“What Do We Do Now?” is simply put, The Just Joans's masterpiece. Framed by two clips from what I assume is the same show, the song reflects on experiences of young twenty-somethings who return home after years of university, work, the road, or just time away. The act of reminiscing is placed under the microscope and The Just Joans capture perfectly the melancholy of growing up and growing apart. There is still humor but in the grip of a mortal sense of sadness when they sing, “What do we do now?/Now we’re ten years older/The bands we loved are dead/The bands we loved are dead/ I’ll always think of you/Whenever I smell cider/But it won’t be the same again.”

The rest of Hey Boy… vacillates between feelings of loathing, “Ma Baby (He’s Boring)” “The Telly’s Shite… Without You” and insecurity with and “The Kisses At The End Of His Texts” and “Grant Kelly.” Doesn’t give me much confidence in love, but I’m sure The Just Joans feel the same way.

Overall on Hey Boy… You’re Oh So Sensitive The Just Joans preoccupation with the utter failure of relationships leads to uncomplicated instrumentation and gripping narratives that play out like episodes on TV or short films (there is in fact a lot of sampled audio). It’s almost unbelievable, but then again, it happens everyday right in our own living rooms.

Video for Hey Boy... You're Oh So Sensitive:

The Just Joans-"What Do We Do Now?"

The Just Joans on Myspace!
Wee Pop! Records

Sunday, August 31, 2008

One Happy Island: Secret Party That The Other Party Doesn’t Know About (2008)

Oh what’s that? You mean you aren’t listening to the newest One Happy Island EP Secret Party That The Other Party Doesn’t Know About from the greatest little record lab Wee Pop? Not even on vinyl? That’s a shame, a damn shame.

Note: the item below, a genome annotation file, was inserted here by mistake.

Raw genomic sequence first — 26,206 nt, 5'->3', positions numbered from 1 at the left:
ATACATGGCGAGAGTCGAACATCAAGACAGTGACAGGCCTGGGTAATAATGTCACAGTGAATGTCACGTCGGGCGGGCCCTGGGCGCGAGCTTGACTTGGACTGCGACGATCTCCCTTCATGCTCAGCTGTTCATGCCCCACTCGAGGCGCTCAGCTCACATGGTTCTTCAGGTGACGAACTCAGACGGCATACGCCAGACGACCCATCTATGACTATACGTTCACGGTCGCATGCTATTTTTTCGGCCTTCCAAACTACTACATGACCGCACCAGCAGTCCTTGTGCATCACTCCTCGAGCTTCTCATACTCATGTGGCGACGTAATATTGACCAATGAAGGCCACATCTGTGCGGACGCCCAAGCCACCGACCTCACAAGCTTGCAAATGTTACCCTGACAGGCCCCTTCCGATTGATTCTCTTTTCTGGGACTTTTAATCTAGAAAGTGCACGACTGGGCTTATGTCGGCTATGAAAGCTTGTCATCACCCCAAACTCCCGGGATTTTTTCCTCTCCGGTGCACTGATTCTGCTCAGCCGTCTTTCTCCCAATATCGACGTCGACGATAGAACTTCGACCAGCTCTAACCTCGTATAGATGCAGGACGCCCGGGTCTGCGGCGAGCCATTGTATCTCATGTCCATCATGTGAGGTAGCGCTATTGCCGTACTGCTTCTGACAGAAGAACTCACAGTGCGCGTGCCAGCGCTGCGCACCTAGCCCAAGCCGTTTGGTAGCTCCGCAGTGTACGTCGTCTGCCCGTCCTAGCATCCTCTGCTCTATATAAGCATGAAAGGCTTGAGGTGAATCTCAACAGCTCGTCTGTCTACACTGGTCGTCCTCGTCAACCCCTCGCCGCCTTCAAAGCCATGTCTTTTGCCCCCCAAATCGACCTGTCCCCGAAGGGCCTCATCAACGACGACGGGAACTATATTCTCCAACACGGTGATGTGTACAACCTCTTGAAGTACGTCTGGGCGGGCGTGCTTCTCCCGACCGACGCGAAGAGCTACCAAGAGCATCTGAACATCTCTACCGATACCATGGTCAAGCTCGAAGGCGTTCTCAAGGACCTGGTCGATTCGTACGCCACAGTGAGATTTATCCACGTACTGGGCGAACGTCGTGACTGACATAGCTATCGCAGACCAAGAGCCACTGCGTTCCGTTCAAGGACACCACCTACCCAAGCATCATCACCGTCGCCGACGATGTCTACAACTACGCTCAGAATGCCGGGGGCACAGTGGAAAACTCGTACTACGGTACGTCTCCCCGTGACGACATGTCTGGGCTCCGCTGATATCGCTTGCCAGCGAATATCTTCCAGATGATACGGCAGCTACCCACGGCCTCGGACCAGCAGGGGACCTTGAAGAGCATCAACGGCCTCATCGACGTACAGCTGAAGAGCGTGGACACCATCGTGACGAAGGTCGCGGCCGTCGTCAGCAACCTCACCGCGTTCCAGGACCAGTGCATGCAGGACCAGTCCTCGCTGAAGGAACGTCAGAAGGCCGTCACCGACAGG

For the less savvy, I’ll be sassy with you and tell you that this latest EP from the sloppy Boston popsters might be their best work yet. And did I mention that Wee Pop! Records coughed up the dough to do a 7” vinyl run? That’s gotta count for something right? Right.

The songs, well the first two tracks, “Temporary Tattoo” and “Earth’s Circumference,” knock it out of the park and are probably my two favorite One Happy Island tracks overall.

“Temporary Tattoo” has a lilt of melancholy that will draw you into the extended metaphor of temporary tattoo-as-friends/lovers sticking together. It’s a little complicated (the issue at hand), but with Rebecca Mitchell’s beautifully understated voice ghosted by Brad San Martin’s harmonies the song distills any silliness offered by its initial premise.

“Earth’s Circumference” draws the melancholy out even further with a slightly heartbreaking tale of distance-destroying-relationships. Brad and Rebecca exchange vocals quite effortlessly while an old school Casio keyboard anchors the entire dizzying affair on, well, Earth.

“Shorthand” and “Mothball” never quite reach the same heights as the first two songs, but “Mothball” still works well as a semi-cathartic closer that ultimately is a winner due to the odd little chorus where Rebecca, Brad and friends sing, “Do the mothball with me, Catherine/Make ‘em think we did every sedative in Birmingham/Do the mothball with me, Catherine/Do just stand there/Do just stand there.” It’s evocative enough to keep me wondering what exactly it means.

Secret Party That The Other Party Doesn’t Know About is a great little introduction to One Happy Island and I think with this EP this self-described sloppy DIY band from Boston has finally hit their stride in combining everything cute and sad and wonderful about pop music. Oh and did I mention that you can grab this album on vinyl?

One Happy Island-"Temporary Tattoo"

One Happy Island on Myspace